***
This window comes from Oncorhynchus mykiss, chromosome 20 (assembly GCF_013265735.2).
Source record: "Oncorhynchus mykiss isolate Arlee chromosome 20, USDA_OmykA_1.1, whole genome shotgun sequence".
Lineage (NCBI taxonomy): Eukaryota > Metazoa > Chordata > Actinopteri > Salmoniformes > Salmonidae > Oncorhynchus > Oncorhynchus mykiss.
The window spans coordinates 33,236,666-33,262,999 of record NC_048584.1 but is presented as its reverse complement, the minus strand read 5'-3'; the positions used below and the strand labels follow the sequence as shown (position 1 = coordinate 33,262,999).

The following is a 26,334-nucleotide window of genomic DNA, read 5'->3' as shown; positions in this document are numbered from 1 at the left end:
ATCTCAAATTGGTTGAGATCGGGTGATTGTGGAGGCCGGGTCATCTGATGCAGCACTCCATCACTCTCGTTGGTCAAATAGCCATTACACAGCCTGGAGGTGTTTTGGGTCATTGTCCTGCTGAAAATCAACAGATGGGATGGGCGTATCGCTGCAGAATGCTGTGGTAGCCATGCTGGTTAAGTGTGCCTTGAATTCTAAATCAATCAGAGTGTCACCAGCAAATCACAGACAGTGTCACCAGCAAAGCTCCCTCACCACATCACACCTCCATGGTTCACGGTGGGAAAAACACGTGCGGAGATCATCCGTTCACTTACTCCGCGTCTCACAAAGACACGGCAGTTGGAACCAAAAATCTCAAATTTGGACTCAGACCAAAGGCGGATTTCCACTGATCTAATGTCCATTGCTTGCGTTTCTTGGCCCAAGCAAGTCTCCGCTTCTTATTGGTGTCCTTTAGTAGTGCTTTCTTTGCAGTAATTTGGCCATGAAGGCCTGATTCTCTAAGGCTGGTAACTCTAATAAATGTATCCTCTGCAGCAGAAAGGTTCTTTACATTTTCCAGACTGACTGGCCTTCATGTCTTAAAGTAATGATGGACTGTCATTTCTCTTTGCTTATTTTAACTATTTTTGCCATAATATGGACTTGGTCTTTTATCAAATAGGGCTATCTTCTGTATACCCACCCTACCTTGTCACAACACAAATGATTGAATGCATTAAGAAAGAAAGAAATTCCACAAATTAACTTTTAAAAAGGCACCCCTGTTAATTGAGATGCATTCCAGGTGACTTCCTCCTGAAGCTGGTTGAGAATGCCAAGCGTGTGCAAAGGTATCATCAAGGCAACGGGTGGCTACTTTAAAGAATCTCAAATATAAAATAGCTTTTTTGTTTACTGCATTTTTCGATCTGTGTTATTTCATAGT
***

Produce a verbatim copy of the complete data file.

This window comes from Oncorhynchus mykiss, chromosome 20 (assembly GCF_013265735.2).
Source record: "Oncorhynchus mykiss isolate Arlee chromosome 20, USDA_OmykA_1.1, whole genome shotgun sequence".
Lineage (NCBI taxonomy): Eukaryota > Metazoa > Chordata > Actinopteri > Salmoniformes > Salmonidae > Oncorhynchus > Oncorhynchus mykiss.
The window spans coordinates 33,236,666-33,262,999 of record NC_048584.1 but is presented as its reverse complement, the minus strand read 5'-3'; the positions used below and the strand labels follow the sequence as shown (position 1 = coordinate 33,262,999).

The following is a 26,334-nucleotide window of genomic DNA, read 5'->3' as shown; positions in this document are numbered from 1 at the left end:
ATCTCAAATTGGTTGAGATCGGGTGATTGTGGAGGCCGGGTCATCTGATGCAGCACTCCATCACTCTCGTTGGTCAAATAGCCATTACACAGCCTGGAGGTGTTTTGGGTCATTGTCCTGCTGAAAATCAACAGATGGGATGGGCGTATCGCTGCAGAATGCTGTGGTAGCCATGCTGGTTAAGTGTGCCTTGAATTCTAAATCAATCAGAGTGTCACCAGCAAATCACAGACAGTGTCACCAGCAAAGCTCCCTCACCACATCACACCTCCATGGTTCACGGTGGGAAAAACACGTGCGGAGATCATCCGTTCACTTACTCCGCGTCTCACAAAGACACGGCAGTTGGAACCAAAAATCTCAAATTTGGACTCAGACCAAAGGCGGATTTCCACTGATCTAATGTCCATTGCTTGCGTTTCTTGGCCCAAGCAAGTCTCCGCTTCTTATTGGTGTCCTTTAGTAGTGCTTTCTTTGCAGTAATTTGGCCATGAAGGCCTGATTCTCTAAGGCTGGTAACTCTAATAAATGTATCCTCTGCAGCAGAAAGGTTCTTTACATTTTCCAGACTGACTGGCCTTCATGTCTTAAAGTAATGATGGACTGTCATTTCTCTTTGCTTATTTTAACTATTTTTGCCATAATATGGACTTGGTCTTTTATCAAATAGGGCTATCTTCTGTATACCCACCCTACCTTGTCACAACACAAATGATTGAATGCATTAAGAAAGAAAGAAATTCCACAAATTAACTTTTAAAAAGGCACCCCTGTTAATTGAGATGCATTCCAGGTGACTTCCTCCTGAAGCTGGTTGAGAATGCCAAGCGTGTGCAAAGGTATCATCAAGGCAACGGGTGGCTACTTTAAAGAATCTCAAATATAAAATAGCTTTTTTGTTTACTGCATTTTTCGATCTGTGTTATTTCATAGT